We also need to be crystal clear that knowledge rarely leads to change. Lots of products have warnings’even cigarettes. Factual information rarely impacts us.

In businesses, we can deliver facts, figures’and it rarely leads to change. We need to produce a feeling. To illustrate this, Dan shared the case of John Stegner, a gentlemen who worked at a huge manufacturing firm, in the finance department. Stegner decided they could save a lot of money by centralizing purchasing, and he even had a spreadsheet that showed $1 billion in savings over 10 years. A billion dollars’anyone should pay attention to that, right? Apparently not. During his presentation, his colleagues nodded, they were polite. But nothing ever happened. So one summer, he hired an intern. He had the intern go round the company and go to every factory and collect a sample of a work glove purchased by that factory. Turns out the company buys over 400 types, with each site’s average cost ranging widely. Then, Stegner takes over a conference room, and dumps the 400+ glove samples, with average price tags attached, and brings in the colleagues. They come in, they see the gloves. They see the various prices. They have emotional reactions. They are shocked at the price variations. They are stunned at the number of different styles. Within months, Stegner had approval to centralize purchasing.

He had a spreadsheet that’s showed $1billion saving. Then he dumps gloves on a table, and they are ready to move. WOW.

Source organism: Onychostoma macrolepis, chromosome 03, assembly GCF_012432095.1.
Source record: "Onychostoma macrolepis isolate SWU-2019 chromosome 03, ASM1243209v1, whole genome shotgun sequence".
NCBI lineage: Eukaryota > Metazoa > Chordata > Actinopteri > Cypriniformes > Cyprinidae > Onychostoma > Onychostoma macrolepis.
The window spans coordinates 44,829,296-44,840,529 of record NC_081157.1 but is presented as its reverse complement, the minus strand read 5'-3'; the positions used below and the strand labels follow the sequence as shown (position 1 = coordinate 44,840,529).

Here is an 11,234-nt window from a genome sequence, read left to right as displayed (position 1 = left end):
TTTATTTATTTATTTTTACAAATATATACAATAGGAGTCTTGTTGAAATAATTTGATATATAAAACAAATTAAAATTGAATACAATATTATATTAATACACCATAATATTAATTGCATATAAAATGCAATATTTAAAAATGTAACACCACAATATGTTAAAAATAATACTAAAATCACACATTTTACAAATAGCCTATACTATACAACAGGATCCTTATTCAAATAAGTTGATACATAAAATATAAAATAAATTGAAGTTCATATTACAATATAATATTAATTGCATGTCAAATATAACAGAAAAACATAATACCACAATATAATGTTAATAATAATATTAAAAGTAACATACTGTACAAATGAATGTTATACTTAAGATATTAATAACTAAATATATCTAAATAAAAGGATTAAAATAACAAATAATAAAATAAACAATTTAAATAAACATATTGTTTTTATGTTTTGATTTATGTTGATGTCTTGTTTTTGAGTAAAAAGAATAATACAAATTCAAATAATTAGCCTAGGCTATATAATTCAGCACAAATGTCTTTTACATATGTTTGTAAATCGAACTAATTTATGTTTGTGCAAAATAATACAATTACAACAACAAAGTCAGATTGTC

Dan’s take away from this is that even for organizational change, we need to see and feel and that is what gives us the desire to change.

And then Dan did something many keynote speakers from outside of the research world don’t do. He tied this all into market research. Dan observes that in market research we don’t instill the emotion into the process.

He observes that our process is to focus on data, then insight, and hope for change.

He points out we need to inject emotion into the process: we need data, insight, emotion, and then CHANGE.

As an example, he cited a Microsoft research project where the researchers found that 6 out of 20 users couldn’t use a feature in a product they were testing. But the developers didn’t buy in to the results. So the researchers had the developers join the focus group process. By having the developers observe the research, they found inspiration (I also think of this as an issue with proximity to data, which I wrote about awhile ago here: ARTICLE ).